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Scarborough v. Federated Mutual Insurance Co.

United States District Court, D. Kansas

March 27, 2015

JONATHAN SCARBOROUGH, Plaintiff,
v.
FEDERATED MUTUAL INSURANCE COMPANY, Defendant.

MEMORANDUM AND ORDER

JOHN W. LUNGSTRUM, District Judge.

This matter, in which plaintiff asserts claims against his former employer, comes before the Court on the motion by defendant Federated Mutual Insurance Company ("Federated") to transfer venue pursuant to 28 U.S.C. § 1404(a) (Doc. #9). Because the Court concludes that the mandatory forum selection clause contained in plaintiff's employment agreement applies to the claims asserted here, the Court grants the motion, and this case is hereby transferred to the United States District Court for the District of Minnesota.

I. Background

The following facts are undisputed. Plaintiff began his employment with Federated in 1998. In 2012, plaintiff accepted a new position with Federated as a Regional Marketing Manager, and he transferred from Alabama to Federated's office in Overland Park, Kansas. On August 29, 2012, as a result of plaintiff's acceptance of the new position, the parties executed a "Regional Marketing Manager Employment Agreement" ("the Agreement"). Section 17 of the Agreement provided as follows:

The validity, construction and performance of this Agreement shall be governed exclusively by the laws of the State of Minnesota without regard to conflicts of laws principles of any state. The parties expressly recognize and agree that the implementation of this Section 17 is essential in light of the fact that Federated has its corporate headquarters within the State of Minnesota, and there is a critical need for uniformity in the interpretation and enforcement of the employment agreements between Federated and all other employees subject to a written Agreement, including Regional Marketing Manager. Any disputes arising out of or related to this Agreement shall be litigated only in Minnesota courts and Federated and Regional Marketing Manager [plaintiff] hereby consent to the exercise of personal jurisdiction over them for that purpose exclusively by Minnesota courts. Neither Federated nor Regional Marketing Manager shall commence litigation against the other arising out of or related to this Agreement in any court outside the state of Minnesota.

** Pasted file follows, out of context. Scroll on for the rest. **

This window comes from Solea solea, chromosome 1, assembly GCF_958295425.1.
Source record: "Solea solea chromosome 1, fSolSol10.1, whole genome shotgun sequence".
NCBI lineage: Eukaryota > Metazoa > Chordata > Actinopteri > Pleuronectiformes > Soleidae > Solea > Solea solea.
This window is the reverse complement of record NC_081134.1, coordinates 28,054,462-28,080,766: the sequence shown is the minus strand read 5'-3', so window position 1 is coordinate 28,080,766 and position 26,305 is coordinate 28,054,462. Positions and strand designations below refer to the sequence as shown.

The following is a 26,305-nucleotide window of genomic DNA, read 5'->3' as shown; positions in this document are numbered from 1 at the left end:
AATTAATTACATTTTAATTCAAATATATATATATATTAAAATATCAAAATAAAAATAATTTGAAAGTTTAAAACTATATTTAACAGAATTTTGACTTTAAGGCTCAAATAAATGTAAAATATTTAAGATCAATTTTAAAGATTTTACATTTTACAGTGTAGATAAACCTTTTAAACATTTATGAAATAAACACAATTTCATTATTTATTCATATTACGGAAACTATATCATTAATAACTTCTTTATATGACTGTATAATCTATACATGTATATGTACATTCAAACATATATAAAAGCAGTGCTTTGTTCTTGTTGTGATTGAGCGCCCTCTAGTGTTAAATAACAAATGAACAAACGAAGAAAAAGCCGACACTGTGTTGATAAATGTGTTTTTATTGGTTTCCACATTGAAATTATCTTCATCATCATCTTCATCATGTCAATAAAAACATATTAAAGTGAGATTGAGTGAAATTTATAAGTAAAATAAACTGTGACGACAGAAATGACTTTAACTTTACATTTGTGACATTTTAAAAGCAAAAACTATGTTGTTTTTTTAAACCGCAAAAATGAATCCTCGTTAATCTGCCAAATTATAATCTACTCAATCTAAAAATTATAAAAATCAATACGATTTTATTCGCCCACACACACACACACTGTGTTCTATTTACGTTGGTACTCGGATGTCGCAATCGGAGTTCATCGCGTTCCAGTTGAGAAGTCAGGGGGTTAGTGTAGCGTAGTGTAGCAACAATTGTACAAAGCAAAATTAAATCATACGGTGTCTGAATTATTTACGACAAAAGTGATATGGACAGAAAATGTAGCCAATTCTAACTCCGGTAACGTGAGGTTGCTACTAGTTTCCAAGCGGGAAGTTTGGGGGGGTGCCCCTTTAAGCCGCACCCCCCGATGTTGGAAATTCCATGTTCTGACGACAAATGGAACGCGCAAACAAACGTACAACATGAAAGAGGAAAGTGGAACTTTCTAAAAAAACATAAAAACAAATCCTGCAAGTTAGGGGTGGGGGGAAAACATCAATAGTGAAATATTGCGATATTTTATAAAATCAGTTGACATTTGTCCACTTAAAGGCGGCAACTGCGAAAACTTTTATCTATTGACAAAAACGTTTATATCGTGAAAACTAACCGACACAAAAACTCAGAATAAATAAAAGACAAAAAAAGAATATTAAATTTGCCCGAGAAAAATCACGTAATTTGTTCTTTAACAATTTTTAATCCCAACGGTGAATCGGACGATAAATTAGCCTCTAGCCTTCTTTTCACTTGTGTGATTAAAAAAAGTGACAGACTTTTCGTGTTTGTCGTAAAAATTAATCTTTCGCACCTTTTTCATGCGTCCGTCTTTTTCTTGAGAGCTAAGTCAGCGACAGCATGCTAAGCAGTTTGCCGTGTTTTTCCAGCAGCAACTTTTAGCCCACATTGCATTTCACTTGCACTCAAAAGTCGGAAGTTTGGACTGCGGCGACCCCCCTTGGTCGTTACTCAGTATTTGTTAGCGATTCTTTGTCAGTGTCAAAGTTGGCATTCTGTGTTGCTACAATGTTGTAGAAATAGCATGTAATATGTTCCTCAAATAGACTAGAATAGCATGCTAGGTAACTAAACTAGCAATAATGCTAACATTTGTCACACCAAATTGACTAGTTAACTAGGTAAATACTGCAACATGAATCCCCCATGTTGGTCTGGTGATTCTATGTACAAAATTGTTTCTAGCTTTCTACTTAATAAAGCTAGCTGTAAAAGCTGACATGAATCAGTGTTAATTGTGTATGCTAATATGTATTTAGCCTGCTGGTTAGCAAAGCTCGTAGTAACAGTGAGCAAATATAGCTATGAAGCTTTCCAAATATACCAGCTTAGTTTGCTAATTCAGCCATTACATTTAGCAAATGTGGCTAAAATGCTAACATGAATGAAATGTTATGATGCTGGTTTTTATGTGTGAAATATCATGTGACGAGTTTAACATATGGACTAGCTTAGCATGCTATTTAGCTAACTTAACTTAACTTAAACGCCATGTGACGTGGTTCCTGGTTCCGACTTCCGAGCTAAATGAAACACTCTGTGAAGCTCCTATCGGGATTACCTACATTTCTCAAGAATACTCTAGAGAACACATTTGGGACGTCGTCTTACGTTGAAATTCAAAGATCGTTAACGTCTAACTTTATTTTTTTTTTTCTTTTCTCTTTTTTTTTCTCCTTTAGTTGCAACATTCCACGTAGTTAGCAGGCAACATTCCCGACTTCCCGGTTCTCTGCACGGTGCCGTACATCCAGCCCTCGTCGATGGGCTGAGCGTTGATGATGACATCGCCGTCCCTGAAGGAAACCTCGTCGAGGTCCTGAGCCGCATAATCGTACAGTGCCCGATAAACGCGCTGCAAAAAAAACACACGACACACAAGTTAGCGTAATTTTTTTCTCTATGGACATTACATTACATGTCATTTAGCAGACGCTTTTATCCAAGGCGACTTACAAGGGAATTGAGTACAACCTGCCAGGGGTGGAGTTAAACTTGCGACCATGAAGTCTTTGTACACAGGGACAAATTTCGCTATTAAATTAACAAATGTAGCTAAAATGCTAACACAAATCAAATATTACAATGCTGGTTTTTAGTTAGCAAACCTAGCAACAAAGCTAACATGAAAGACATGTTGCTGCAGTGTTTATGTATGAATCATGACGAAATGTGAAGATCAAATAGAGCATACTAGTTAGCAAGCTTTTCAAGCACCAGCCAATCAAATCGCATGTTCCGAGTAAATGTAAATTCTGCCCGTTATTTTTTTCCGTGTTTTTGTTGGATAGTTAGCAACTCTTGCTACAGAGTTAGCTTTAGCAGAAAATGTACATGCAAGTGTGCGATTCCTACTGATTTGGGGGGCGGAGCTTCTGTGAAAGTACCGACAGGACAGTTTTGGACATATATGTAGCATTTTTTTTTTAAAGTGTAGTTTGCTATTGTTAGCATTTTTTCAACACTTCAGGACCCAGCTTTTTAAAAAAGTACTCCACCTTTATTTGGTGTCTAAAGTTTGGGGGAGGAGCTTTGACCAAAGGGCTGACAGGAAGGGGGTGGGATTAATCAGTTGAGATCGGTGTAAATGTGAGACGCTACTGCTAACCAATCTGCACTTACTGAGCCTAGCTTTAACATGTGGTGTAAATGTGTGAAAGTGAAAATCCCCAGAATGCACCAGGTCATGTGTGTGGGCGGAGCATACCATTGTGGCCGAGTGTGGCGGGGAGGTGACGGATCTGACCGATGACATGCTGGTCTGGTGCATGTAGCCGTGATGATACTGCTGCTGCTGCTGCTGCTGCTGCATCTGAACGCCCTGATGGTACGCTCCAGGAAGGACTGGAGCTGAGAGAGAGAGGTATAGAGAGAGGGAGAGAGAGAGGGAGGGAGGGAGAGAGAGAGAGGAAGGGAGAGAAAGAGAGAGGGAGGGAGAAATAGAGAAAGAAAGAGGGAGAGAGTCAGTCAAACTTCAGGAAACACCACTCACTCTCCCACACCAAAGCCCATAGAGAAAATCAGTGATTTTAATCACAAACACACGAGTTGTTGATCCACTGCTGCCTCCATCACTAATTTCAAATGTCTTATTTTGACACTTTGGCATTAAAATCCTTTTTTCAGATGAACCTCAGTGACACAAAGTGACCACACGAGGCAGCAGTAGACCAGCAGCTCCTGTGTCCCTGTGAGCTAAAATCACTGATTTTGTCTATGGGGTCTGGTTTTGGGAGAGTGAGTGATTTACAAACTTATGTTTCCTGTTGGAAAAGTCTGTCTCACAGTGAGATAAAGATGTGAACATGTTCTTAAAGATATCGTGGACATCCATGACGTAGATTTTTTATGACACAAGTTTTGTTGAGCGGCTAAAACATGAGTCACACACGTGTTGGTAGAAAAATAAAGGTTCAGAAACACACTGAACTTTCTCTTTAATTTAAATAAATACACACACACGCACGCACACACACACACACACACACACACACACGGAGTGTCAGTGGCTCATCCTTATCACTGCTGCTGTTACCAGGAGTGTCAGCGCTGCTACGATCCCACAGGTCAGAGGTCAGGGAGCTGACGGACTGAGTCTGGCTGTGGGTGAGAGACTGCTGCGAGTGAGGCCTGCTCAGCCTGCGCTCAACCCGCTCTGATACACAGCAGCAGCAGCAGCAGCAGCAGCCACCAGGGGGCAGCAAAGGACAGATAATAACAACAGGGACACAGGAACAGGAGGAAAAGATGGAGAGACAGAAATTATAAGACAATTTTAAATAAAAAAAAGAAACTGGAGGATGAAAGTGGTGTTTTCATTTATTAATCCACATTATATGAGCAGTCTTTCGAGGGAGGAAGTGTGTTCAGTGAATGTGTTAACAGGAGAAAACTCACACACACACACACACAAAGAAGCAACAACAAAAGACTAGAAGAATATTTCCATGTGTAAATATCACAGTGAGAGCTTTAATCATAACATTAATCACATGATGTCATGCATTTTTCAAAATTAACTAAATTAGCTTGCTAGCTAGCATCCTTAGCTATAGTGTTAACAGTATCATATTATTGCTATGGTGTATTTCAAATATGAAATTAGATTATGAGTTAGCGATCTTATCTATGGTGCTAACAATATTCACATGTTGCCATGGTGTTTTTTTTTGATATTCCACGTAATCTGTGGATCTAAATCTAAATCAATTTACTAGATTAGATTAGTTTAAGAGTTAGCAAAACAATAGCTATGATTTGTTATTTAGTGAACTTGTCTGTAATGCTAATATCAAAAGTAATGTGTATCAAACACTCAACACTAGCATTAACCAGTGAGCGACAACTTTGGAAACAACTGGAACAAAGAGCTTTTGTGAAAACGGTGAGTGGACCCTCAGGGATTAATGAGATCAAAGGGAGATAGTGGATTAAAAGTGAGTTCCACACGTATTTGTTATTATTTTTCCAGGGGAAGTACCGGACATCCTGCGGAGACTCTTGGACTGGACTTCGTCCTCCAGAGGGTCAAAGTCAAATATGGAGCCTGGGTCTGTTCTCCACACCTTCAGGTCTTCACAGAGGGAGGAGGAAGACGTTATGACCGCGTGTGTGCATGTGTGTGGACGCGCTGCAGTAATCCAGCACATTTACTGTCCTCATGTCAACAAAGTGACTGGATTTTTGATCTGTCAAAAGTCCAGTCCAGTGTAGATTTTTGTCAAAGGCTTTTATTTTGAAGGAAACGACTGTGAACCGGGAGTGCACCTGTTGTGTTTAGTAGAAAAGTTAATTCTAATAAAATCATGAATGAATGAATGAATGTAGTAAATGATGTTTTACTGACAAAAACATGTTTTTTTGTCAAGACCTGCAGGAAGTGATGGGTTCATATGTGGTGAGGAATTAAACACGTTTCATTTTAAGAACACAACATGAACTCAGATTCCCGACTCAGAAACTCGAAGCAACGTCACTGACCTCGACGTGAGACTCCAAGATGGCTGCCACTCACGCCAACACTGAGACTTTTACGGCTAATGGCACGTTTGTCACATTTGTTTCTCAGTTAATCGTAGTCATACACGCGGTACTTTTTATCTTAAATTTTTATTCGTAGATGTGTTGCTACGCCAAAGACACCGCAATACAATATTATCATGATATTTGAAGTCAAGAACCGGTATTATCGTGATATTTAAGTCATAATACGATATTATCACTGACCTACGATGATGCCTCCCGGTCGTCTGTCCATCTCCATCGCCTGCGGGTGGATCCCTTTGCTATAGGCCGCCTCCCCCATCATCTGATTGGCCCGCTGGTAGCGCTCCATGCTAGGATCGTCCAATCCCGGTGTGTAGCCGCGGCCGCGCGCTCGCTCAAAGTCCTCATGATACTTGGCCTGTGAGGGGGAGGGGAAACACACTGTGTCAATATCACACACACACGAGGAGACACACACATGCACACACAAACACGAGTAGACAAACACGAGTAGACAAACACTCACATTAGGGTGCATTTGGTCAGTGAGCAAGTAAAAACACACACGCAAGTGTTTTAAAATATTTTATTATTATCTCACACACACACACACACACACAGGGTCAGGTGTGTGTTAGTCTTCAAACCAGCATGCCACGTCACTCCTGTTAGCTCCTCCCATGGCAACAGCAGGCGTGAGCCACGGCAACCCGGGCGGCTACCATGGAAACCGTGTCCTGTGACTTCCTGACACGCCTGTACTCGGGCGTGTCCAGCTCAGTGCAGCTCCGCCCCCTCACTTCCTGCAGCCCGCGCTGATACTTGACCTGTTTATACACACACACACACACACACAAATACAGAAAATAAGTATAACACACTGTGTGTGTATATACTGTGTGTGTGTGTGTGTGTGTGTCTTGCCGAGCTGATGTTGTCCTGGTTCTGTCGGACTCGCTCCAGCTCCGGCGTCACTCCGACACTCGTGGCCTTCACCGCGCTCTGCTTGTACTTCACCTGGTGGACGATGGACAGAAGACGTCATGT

(Emphasis added.)

In December 2014, plaintiff filed the present action in Kansas state court. Plaintiff asserts a claim for breach of contract, based on his allegations that in August 2014, he was offered and accepted a new position with Federated in Tennessee; that he was given a written transfer letter with details about his new position and his compensation; that his reliance, his loyalty, and Federated's past course of conduct in never terminating a person in plaintiff's position created an implied employment contract for the new position; and that Federated terminated plaintiff's employment in August 2014 in breach of the implied contract. Plaintiff also asserts a claim for unjust enrichment, based on his allegation that Federated has failed to pay bonuses and awards that he earned over the course of his 17-year employment.

Federated removed the case to this Court. Federated now seeks transfer of the case to the United States District Court for the District of Minnesota pursuant to Section 1404(a), based on the forum selection clause contained in the Agreement.

II. Analysis

The Supreme Court has held that a motion to transfer venue pursuant to Section 1404(a) is the appropriate vehicle to enforce a forum selection clause. See Atlantic Marine Constr. Co., Inc. v. United States Dist. Ct. for the W. Dist. of Texas, 134 S.Ct. 568, 581 (2013). In deciding a motion to transfer based on a valid forum selection clause, the court does not give any weight to the plaintiff's choice of forum or arguments about the parties' private interests, and "the plaintiff bears the burden of establishing that transfer to the forum for which the parties bargained is unwarranted." See id. at 581-82. The court may only consider arguments about public-interest factors, but "those factors will rarely defeat a transfer motion." See id. at 582. The Supreme Court concluded that "[i]n all but the most unusual cases, " the "interest of justice" (the standard in Section 1404(a)) is served by holding parties to their bargained-for forum selection clause. See id. at 583. Thus, if there is a valid forum selection clause, "[o]nly under extraordinary circumstances unrelated to the convenience of the parties should a § 1404(a) motion be denied." See id. at 581.